Back to the story. Three hundred years pass, and finally she meets someone who is able to remember her. Henry. As it turns out, however, he has also made a deal with the devil. In exchange for one year of his life (though this is not made clear at the time of his deal — the deal is with the devil, after all), Henry is deeply loved and found to be “enough” by everyone who meets him. He is immediately and thoroughly accepted by everyone he meets personally and professionally.
Henry’s ethical dilemma is similar to that of Addie’s. He is remembered, but not as he actually is. He never experiences moral accountability because no one ever finds fault in him. He could steal something and the victim would still find him completely loveable and acceptable. The point of moral accountability is that we are able to censure people, to find them at fault and to feel negative reactive attitudes, such as blame or anger, towards them. That option is not available to those in a relationship with Henry. His deal with the devil cut off the possibility of censure. His deal has made only the positive set of reactive attitudes towards Henry possible. He cannot experience true accountability because those around him are not able to feel the emotions that result in appropriate censure of (and communicative blame for) any of his hurtful, harmful deeds.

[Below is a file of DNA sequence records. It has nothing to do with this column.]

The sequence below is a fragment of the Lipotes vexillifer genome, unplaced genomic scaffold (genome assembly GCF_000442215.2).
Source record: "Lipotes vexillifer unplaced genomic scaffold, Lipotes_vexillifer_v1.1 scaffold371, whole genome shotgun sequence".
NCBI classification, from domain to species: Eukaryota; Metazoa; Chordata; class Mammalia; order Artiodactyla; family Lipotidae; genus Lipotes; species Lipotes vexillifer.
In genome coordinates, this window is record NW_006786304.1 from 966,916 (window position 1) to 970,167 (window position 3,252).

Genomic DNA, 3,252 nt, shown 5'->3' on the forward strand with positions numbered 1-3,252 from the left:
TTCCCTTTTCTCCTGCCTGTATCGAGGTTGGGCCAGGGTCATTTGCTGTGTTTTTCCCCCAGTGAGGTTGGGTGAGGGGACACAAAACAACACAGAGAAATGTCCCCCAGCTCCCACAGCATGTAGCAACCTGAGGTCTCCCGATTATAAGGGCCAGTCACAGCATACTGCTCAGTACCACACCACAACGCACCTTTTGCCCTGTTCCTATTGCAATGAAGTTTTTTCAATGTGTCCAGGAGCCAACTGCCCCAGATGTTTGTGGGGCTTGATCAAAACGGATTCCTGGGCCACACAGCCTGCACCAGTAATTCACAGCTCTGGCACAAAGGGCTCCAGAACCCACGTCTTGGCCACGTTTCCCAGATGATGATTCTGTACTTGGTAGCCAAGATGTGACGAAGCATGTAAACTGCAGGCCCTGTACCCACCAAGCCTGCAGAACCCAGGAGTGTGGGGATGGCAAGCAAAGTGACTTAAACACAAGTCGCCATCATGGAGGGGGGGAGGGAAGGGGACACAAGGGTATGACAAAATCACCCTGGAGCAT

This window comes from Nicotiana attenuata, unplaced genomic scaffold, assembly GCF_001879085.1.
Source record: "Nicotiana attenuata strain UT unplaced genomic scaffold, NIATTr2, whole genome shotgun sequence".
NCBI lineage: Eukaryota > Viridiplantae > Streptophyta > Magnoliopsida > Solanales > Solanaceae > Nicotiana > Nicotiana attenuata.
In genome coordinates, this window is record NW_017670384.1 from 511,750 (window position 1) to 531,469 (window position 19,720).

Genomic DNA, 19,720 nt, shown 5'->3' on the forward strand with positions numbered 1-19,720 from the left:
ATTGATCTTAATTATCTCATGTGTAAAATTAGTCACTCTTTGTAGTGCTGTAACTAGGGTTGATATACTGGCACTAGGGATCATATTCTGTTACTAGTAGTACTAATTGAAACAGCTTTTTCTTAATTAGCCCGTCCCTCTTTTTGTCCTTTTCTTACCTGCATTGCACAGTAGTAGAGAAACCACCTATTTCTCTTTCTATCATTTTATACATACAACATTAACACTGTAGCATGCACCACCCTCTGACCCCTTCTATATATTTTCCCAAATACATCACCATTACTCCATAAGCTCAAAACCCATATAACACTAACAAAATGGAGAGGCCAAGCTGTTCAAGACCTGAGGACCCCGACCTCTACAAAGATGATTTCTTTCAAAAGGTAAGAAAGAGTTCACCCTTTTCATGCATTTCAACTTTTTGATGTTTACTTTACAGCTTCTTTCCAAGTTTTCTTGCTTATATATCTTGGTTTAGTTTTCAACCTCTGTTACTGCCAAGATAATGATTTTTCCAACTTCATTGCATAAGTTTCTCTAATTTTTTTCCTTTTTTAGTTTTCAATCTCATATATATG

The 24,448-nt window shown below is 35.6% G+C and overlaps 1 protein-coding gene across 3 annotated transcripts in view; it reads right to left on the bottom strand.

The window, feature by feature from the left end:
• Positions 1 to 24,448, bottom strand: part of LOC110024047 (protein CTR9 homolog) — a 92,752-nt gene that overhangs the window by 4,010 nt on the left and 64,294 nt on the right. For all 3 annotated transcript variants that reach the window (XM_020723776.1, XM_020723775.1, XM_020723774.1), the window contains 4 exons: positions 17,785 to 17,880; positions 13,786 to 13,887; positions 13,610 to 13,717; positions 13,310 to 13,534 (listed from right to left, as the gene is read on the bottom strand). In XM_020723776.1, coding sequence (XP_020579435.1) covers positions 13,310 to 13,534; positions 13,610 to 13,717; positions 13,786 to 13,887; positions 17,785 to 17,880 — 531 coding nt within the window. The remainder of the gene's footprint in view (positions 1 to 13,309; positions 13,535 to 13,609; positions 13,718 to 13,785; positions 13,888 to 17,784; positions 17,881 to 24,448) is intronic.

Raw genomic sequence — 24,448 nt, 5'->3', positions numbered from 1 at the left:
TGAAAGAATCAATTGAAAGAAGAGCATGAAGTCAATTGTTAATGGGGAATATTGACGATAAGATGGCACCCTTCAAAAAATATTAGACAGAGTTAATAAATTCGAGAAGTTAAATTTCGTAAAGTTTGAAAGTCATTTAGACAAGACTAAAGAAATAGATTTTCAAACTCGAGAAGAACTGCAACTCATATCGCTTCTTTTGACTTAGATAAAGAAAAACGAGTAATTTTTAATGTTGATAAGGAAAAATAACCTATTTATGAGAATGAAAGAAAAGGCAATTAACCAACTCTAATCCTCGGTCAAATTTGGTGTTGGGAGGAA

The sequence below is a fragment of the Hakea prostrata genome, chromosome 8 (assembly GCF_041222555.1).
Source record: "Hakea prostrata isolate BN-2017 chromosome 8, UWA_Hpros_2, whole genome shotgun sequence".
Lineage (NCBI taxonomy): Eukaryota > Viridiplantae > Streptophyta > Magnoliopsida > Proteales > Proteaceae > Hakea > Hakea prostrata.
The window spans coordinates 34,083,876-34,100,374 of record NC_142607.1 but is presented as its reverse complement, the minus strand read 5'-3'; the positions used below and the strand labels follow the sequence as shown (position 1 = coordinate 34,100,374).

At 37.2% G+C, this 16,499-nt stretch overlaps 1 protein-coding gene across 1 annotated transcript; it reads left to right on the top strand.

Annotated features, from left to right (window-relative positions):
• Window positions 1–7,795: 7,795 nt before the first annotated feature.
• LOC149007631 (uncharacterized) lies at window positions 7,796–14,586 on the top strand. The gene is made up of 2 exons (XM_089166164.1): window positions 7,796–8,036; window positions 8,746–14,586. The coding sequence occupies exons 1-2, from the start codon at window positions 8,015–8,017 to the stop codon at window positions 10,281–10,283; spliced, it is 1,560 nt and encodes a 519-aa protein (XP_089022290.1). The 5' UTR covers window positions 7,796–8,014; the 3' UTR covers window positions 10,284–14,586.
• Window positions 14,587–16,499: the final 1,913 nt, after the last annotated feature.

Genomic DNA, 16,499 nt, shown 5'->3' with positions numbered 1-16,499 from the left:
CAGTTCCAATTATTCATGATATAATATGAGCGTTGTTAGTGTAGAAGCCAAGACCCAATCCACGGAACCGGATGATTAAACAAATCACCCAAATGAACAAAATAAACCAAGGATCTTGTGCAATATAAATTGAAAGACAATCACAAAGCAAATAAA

Addie and Henry find comfort and love in each other in their relative isolations and recognitions, but both live under a cloud of pain and struggle, a sense of longing for a solid, secure, enduring sense of self as reflected in the eyes of all those around them. They want to be known for who they are: Addie wants to be remembered and to be able to speak her name to others; Henry realizes that to be loved under enchantment by everyone means to be really loved by no one.